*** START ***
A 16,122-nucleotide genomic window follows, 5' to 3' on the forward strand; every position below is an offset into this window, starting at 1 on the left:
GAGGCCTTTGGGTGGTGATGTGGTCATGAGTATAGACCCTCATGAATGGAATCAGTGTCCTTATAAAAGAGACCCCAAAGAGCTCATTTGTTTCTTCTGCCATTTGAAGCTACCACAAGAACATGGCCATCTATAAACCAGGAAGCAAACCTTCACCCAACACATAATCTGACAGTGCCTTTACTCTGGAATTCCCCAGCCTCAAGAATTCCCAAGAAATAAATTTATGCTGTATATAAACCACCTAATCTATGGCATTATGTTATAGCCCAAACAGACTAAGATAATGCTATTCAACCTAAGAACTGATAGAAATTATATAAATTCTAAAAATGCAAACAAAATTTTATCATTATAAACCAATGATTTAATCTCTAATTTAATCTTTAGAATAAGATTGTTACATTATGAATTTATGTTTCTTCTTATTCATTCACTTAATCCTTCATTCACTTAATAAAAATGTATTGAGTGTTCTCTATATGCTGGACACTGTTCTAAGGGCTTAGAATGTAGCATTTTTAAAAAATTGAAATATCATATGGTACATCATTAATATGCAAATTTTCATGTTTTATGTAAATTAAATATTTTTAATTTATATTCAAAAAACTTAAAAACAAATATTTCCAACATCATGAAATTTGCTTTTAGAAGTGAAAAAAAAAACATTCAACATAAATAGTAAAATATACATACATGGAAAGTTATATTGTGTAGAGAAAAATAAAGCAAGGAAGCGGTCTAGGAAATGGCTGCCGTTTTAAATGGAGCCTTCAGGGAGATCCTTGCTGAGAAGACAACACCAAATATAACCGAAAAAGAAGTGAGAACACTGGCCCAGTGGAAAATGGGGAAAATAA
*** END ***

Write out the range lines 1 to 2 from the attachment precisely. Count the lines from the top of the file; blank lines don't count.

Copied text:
A 16,122-nucleotide genomic window follows, 5' to 3' on the forward strand; every position below is an offset into this window, starting at 1 on the left:
GAGGCCTTTGGGTGGTGATGTGGTCATGAGTATAGACCCTCATGAATGGAATCAGTGTCCTTATAAAAGAGACCCCAAAGAGCTCATTTGTTTCTTCTGCCATTTGAAGCTACCACAAGAACATGGCCATCTATAAACCAGGAAGCAAACCTTCACCCAACACATAATCTGACAGTGCCTTTACTCTGGAATTCCCCAGCCTCAAGAATTCCCAAGAAATAAATTTATGCTGTATATAAACCACCTAATCTATGGCATTATGTTATAGCCCAAACAGACTAAGATAATGCTATTCAACCTAAGAACTGATAGAAATTATATAAATTCTAAAAATGCAAACAAAATTTTATCATTATAAACCAATGATTTAATCTCTAATTTAATCTTTAGAATAAGATTGTTACATTATGAATTTATGTTTCTTCTTATTCATTCACTTAATCCTTCATTCACTTAATAAAAATGTATTGAGTGTTCTCTATATGCTGGACACTGTTCTAAGGGCTTAGAATGTAGCATTTTTAAAAAATTGAAATATCATATGGTACATCATTAATATGCAAATTTTCATGTTTTATGTAAATTAAATATTTTTAATTTATATTCAAAAAACTTAAAAACAAATATTTCCAACATCATGAAATTTGCTTTTAGAAGTGAAAAAAAAAACATTCAACATAAATAGTAAAATATACATACATGGAAAGTTATATTGTGTAGAGAAAAATAAAGCAAGGAAGCGGTCTAGGAAATGGCTGCCGTTTTAAATGGAGCCTTCAGGGAGATCCTTGCTGAGAAGACAACACCAAATATAACCGAAAAAGAAGTGAGAACACTGGCCCAGTGGAAAATGGGGAAAATAA